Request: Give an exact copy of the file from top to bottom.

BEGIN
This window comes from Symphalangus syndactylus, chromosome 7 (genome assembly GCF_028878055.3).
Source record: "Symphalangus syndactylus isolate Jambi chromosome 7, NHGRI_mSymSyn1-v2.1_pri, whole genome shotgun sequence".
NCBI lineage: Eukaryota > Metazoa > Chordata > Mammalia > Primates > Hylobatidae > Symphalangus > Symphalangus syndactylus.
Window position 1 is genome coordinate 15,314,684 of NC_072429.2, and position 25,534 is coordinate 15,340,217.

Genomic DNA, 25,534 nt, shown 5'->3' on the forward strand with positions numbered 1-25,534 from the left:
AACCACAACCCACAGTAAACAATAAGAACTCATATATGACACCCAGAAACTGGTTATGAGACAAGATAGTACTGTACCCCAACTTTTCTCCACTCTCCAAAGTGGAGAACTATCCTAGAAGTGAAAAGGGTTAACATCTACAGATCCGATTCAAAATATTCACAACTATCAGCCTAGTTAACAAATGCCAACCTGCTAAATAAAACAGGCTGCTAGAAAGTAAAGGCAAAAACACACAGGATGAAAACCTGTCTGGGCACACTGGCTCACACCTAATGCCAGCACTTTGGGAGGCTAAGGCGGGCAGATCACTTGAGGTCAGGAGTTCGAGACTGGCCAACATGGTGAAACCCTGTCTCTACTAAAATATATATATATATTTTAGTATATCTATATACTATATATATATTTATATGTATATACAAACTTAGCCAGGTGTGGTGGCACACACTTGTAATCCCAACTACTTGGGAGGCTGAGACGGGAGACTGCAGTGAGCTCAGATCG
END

This window comes from Symphalangus syndactylus, chromosome 7 (genome assembly GCF_028878055.3).
Source record: "Symphalangus syndactylus isolate Jambi chromosome 7, NHGRI_mSymSyn1-v2.1_pri, whole genome shotgun sequence".
NCBI lineage: Eukaryota > Metazoa > Chordata > Mammalia > Primates > Hylobatidae > Symphalangus > Symphalangus syndactylus.
Window position 1 is genome coordinate 15,314,684 of NC_072429.2, and position 25,534 is coordinate 15,340,217.

Genomic DNA, 25,534 nt, shown 5'->3' on the forward strand with positions numbered 1-25,534 from the left:
AACCACAACCCACAGTAAACAATAAGAACTCATATATGACACCCAGAAACTGGTTATGAGACAAGATAGTACTGTACCCCAACTTTTCTCCACTCTCCAAAGTGGAGAACTATCCTAGAAGTGAAAAGGGTTAACATCTACAGATCCGATTCAAAATATTCACAACTATCAGCCTAGTTAACAAATGCCAACCTGCTAAATAAAACAGGCTGCTAGAAAGTAAAGGCAAAAACACACAGGATGAAAACCTGTCTGGGCACACTGGCTCACACCTAATGCCAGCACTTTGGGAGGCTAAGGCGGGCAGATCACTTGAGGTCAGGAGTTCGAGACTGGCCAACATGGTGAAACCCTGTCTCTACTAAAATATATATATATATTTTAGTATATCTATATACTATATATATATTTATATGTATATACAAACTTAGCCAGGTGTGGTGGCACACACTTGTAATCCCAACTACTTGGGAGGCTGAGACGGGAGACTGCAGTGAGCTCAGATCG